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Hitachi coil or Stick?

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Its getting harder to find the Hitachi coil framers at local dealers in my area every one sells Bostich junk. I have always loved the coil gun never was a fan of the stick nailer but I have never used Hitachi's only Paslode's.

What do you prefer? Coil or Stick?
 

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Contractor of the Month
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Stick, faster nail change, not a framer though but I do a little.
 

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David Festa
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Stick gun for basement floor beams
Coil gun for installing plywood deck
Coil gun for pl8’s
Coil gun for walls building
Stick gun for ceiling beams, rafters and fascia
I use a Hitachi & Makita pallet guns for wall & roof sheathing
Then I use the Hitachi NR65AK strap tight nailer from hell to install wall straps & hurricane clips
 

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Have both Hitachi and Paslode coil nailers. Depends who you ask on the crew, I love the hitachi's the best, the gun runners prefer the paslode coilmasters.
Check out the referb Hitachi's. Good price on them online.
 

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Roofing Sage
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3,409 Posts
Its getting harder to find the Hitachi coil framers at local dealers in my area every one sells Bostich junk. I have always loved the coil gun never was a fan of the stick nailer but I have never used Hitachi's only Paslode's.

What do you prefer? Coil or Stick?

(Roofer)
I've used Bostitch mostly.
No problems. :)
For production sheathing/framing, coil.
Their lighter (in most cases, a full 3lbs which makes a huge difference)
and only have to be changed once for every 3 times a stick needs it.

Curious, for you pro framers, what are the benefits to stick framers over coils?
 

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Big nails make for a lot of weight in coils. They are also harder to shoot in awkward situations. On open flat areas, coils are the way to go.
Joe
 

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Roofing Sage
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Big nails make for a lot of weight in coils.
That's a good point. I wonder if anyone knows which weighs more...a loaded coil gun or a loaded stick gun?



They are also harder to shoot in awkward situations.
That one I knew for sure. The stick gun would rule there.


On open flat areas, coils are the way to go.
Joe
And that's precisely why I prefer coil guns for production work.
There's nothing like banging away at sheathing without having to stop as much to reload.

:)

I use framers probably 1% of the time that I use Roofing Guns (coiled of course).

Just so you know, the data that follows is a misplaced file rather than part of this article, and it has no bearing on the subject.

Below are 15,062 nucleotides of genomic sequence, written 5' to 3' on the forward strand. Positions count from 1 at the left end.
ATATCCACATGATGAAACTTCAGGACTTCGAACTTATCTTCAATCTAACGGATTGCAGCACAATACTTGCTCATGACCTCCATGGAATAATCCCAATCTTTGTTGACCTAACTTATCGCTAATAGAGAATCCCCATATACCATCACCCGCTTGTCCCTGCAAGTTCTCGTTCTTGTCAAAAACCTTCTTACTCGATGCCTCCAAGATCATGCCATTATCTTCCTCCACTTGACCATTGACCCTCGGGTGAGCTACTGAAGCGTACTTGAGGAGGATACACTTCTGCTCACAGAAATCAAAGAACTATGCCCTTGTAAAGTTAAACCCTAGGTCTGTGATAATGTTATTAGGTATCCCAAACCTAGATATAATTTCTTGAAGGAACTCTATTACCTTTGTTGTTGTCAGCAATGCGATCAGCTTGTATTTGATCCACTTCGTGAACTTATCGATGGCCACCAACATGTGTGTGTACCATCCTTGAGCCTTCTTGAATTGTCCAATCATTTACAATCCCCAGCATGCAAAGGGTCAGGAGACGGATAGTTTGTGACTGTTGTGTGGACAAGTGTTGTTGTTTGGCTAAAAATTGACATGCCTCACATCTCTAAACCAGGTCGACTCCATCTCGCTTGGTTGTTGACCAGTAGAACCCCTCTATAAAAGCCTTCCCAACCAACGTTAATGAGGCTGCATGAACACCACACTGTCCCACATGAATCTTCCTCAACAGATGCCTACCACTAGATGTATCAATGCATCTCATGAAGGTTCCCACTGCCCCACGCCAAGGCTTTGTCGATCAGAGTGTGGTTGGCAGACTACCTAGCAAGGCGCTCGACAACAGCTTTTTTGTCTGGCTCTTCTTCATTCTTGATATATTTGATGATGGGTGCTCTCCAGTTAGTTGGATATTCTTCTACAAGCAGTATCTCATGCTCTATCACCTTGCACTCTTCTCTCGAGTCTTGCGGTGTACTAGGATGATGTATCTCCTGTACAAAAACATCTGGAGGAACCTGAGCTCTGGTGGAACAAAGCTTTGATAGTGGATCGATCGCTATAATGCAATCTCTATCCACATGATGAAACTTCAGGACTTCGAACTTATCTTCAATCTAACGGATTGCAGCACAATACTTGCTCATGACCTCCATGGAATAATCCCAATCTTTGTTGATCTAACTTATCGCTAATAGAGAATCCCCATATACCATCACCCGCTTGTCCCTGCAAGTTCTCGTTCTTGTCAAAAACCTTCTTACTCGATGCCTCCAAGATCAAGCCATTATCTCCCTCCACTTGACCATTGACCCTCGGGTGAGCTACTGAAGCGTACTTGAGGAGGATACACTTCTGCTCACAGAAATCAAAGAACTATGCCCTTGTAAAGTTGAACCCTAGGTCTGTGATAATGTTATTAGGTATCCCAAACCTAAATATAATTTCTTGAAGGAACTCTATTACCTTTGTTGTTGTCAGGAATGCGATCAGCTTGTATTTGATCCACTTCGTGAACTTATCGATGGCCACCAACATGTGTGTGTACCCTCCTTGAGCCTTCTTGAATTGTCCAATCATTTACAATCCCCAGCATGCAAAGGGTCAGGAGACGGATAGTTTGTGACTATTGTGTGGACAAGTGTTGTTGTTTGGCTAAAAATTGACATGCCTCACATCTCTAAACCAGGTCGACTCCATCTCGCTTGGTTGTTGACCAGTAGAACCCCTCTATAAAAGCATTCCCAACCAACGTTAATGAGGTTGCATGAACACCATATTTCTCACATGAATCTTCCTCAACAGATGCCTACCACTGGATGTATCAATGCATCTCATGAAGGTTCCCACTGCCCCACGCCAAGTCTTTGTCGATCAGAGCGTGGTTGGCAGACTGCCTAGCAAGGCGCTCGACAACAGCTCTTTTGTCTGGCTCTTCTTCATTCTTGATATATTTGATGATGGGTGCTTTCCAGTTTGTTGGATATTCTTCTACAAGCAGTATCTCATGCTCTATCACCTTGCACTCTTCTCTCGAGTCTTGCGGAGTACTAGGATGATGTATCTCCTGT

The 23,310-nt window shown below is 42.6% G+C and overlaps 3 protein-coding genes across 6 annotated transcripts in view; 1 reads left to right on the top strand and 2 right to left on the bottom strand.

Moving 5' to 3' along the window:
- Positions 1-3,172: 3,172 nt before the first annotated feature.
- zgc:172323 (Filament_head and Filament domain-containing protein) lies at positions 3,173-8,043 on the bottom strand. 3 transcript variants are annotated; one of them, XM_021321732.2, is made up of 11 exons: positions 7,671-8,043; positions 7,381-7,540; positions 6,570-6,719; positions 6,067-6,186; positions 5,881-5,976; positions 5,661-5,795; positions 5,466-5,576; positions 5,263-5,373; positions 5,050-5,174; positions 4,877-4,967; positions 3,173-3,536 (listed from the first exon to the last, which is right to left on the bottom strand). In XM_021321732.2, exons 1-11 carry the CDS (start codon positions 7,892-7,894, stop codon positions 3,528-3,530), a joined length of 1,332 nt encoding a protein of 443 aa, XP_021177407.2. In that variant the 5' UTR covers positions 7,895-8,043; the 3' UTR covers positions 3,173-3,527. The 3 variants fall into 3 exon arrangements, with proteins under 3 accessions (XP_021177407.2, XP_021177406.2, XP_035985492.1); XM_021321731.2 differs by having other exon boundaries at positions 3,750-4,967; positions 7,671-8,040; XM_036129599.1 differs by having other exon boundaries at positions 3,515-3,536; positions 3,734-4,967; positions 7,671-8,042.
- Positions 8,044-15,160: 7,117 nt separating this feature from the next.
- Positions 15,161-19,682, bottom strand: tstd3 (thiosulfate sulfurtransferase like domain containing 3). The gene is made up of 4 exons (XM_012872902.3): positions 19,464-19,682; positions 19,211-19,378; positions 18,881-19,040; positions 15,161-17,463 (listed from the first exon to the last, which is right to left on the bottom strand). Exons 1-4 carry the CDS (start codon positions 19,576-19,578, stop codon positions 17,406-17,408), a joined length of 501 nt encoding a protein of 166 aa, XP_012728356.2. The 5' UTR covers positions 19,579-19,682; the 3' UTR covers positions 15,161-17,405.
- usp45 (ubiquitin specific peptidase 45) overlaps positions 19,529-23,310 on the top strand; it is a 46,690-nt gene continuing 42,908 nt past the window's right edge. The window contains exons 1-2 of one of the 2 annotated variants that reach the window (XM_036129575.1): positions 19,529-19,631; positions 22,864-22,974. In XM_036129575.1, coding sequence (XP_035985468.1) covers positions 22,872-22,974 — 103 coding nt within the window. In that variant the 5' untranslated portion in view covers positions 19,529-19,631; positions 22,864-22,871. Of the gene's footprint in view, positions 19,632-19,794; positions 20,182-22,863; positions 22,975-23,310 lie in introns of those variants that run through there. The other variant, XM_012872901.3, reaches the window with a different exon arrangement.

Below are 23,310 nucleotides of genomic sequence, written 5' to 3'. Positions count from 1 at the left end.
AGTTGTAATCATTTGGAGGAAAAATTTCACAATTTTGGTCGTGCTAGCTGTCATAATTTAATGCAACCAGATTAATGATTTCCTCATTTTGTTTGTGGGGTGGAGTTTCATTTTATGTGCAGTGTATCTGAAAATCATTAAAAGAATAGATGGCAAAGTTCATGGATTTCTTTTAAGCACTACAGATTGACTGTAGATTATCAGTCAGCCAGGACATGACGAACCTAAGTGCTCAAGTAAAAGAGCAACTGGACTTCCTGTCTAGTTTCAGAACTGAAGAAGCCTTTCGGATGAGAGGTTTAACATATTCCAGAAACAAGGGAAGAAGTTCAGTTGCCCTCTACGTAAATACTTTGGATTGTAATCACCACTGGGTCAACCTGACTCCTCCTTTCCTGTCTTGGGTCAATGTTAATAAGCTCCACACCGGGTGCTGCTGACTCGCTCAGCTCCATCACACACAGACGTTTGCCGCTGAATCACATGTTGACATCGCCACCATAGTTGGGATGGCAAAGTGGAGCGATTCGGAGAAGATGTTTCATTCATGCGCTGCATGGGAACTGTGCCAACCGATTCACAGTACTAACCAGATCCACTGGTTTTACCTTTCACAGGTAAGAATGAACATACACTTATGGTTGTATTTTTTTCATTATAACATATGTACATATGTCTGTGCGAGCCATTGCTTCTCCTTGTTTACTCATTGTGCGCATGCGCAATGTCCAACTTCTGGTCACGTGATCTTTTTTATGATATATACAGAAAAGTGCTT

Maybe for me, it's just that I find the coil guns more familiar.

If framing coil guns could be loaded as my Bostitch with it's one piece side-load canister, that would just be another plus.
 

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Roofing Sage
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Just checked some things out...

According to Fine Homebuilding, they weigh about the same loaded.

Great article there about the pros v cons on both.
 

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Empty they are slightly lighter. Fully loaded a coil weighs more due to more nails.

Also, coil nails are they are ardox with glue do not sink into engineered lumber near as well as strip nails. So we use strip nails for engineered nailing (LVL, LSL) and on the roof sometimes as it has a rafter hook.
 

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Empty they are slightly lighter. Fully loaded a coil weighs more due to more nails.

Also, coil nails are they are ardox with glue do not sink into engineered lumber near as well as strip nails. So we use strip nails for engineered nailing (LVL, LSL) and on the roof sometimes as it has a rafter hook.
Have shot thousands of nails from a coil nailor. Never had a problem sinking unless the compressor couldn't keep up.

We have use coil nailors for years. We don't like to have to reload all the time like the stick nailors. Stick nailors are bulky in comparison to the coil nailors also.
 

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topsail's trimcat
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stick for wall framing, floor and roof framing
coil for sheathing floors, walls and roofs

although lately our coil gun has been finicky for setting the depth, it always sinks the nails so we have to double nail otherwise the compressor gets dialed down which can screw up the guys using the stick nailers as those guns wont sink then
 
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